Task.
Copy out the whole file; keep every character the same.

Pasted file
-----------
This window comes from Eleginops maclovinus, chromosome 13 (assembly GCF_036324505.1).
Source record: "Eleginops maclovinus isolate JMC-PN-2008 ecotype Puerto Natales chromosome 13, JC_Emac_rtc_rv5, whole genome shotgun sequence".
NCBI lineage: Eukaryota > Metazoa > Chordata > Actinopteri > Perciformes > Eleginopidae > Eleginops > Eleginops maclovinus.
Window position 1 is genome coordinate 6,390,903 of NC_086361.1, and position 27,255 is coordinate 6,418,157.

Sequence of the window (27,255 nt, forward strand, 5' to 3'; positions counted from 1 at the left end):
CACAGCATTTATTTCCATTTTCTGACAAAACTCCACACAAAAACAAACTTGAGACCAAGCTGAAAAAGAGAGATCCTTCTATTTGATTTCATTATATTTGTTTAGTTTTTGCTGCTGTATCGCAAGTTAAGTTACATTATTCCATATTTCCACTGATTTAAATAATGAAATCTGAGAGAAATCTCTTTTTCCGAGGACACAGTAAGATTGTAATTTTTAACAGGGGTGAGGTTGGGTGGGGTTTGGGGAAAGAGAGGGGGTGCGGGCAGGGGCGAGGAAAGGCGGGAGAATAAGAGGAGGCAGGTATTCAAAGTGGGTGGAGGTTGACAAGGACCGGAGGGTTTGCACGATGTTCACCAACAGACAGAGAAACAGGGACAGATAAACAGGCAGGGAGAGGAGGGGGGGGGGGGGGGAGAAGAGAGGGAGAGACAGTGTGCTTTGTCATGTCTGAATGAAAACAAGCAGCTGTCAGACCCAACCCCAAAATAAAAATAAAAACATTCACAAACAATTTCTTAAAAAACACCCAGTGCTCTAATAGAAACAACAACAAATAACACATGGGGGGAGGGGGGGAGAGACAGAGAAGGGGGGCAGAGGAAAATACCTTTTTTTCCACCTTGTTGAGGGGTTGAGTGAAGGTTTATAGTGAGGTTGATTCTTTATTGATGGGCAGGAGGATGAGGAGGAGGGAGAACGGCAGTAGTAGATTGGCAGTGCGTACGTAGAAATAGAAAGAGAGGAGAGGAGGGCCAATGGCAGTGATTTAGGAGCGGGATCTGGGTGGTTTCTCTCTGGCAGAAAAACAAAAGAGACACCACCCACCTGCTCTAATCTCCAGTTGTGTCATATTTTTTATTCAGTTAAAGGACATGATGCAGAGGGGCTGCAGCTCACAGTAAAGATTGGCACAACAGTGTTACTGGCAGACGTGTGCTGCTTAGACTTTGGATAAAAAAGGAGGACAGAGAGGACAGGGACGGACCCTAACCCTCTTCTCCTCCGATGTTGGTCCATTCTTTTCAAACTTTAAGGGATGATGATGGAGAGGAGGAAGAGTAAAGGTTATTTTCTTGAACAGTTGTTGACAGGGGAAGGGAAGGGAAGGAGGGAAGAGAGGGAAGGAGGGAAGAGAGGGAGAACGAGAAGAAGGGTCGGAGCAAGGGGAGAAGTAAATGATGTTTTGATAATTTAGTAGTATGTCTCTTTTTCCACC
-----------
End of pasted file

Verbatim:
This window comes from Eleginops maclovinus, chromosome 13 (assembly GCF_036324505.1).
Source record: "Eleginops maclovinus isolate JMC-PN-2008 ecotype Puerto Natales chromosome 13, JC_Emac_rtc_rv5, whole genome shotgun sequence".
NCBI lineage: Eukaryota > Metazoa > Chordata > Actinopteri > Perciformes > Eleginopidae > Eleginops > Eleginops maclovinus.
Window position 1 is genome coordinate 6,390,903 of NC_086361.1, and position 27,255 is coordinate 6,418,157.

Sequence of the window (27,255 nt, forward strand, 5' to 3'; positions counted from 1 at the left end):
CACAGCATTTATTTCCATTTTCTGACAAAACTCCACACAAAAACAAACTTGAGACCAAGCTGAAAAAGAGAGATCCTTCTATTTGATTTCATTATATTTGTTTAGTTTTTGCTGCTGTATCGCAAGTTAAGTTACATTATTCCATATTTCCACTGATTTAAATAATGAAATCTGAGAGAAATCTCTTTTTCCGAGGACACAGTAAGATTGTAATTTTTAACAGGGGTGAGGTTGGGTGGGGTTTGGGGAAAGAGAGGGGGTGCGGGCAGGGGCGAGGAAAGGCGGGAGAATAAGAGGAGGCAGGTATTCAAAGTGGGTGGAGGTTGACAAGGACCGGAGGGTTTGCACGATGTTCACCAACAGACAGAGAAACAGGGACAGATAAACAGGCAGGGAGAGGAGGGGGGGGGGGGGGGAGAAGAGAGGGAGAGACAGTGTGCTTTGTCATGTCTGAATGAAAACAAGCAGCTGTCAGACCCAACCCCAAAATAAAAATAAAAACATTCACAAACAATTTCTTAAAAAACACCCAGTGCTCTAATAGAAACAACAACAAATAACACATGGGGGGAGGGGGGGAGAGACAGAGAAGGGGGGCAGAGGAAAATACCTTTTTTTCCACCTTGTTGAGGGGTTGAGTGAAGGTTTATAGTGAGGTTGATTCTTTATTGATGGGCAGGAGGATGAGGAGGAGGGAGAACGGCAGTAGTAGATTGGCAGTGCGTACGTAGAAATAGAAAGAGAGGAGAGGAGGGCCAATGGCAGTGATTTAGGAGCGGGATCTGGGTGGTTTCTCTCTGGCAGAAAAACAAAAGAGACACCACCCACCTGCTCTAATCTCCAGTTGTGTCATATTTTTTATTCAGTTAAAGGACATGATGCAGAGGGGCTGCAGCTCACAGTAAAGATTGGCACAACAGTGTTACTGGCAGACGTGTGCTGCTTAGACTTTGGATAAAAAAGGAGGACAGAGAGGACAGGGACGGACCCTAACCCTCTTCTCCTCCGATGTTGGTCCATTCTTTTCAAACTTTAAGGGATGATGATGGAGAGGAGGAAGAGTAAAGGTTATTTTCTTGAACAGTTGTTGACAGGGGAAGGGAAGGGAAGGAGGGAAGAGAGGGAAGGAGGGAAGAGAGGGAGAACGAGAAGAAGGGTCGGAGCAAGGGGAGAAGTAAATGATGTTTTGATAATTTAGTAGTATGTCTCTTTTTCCACC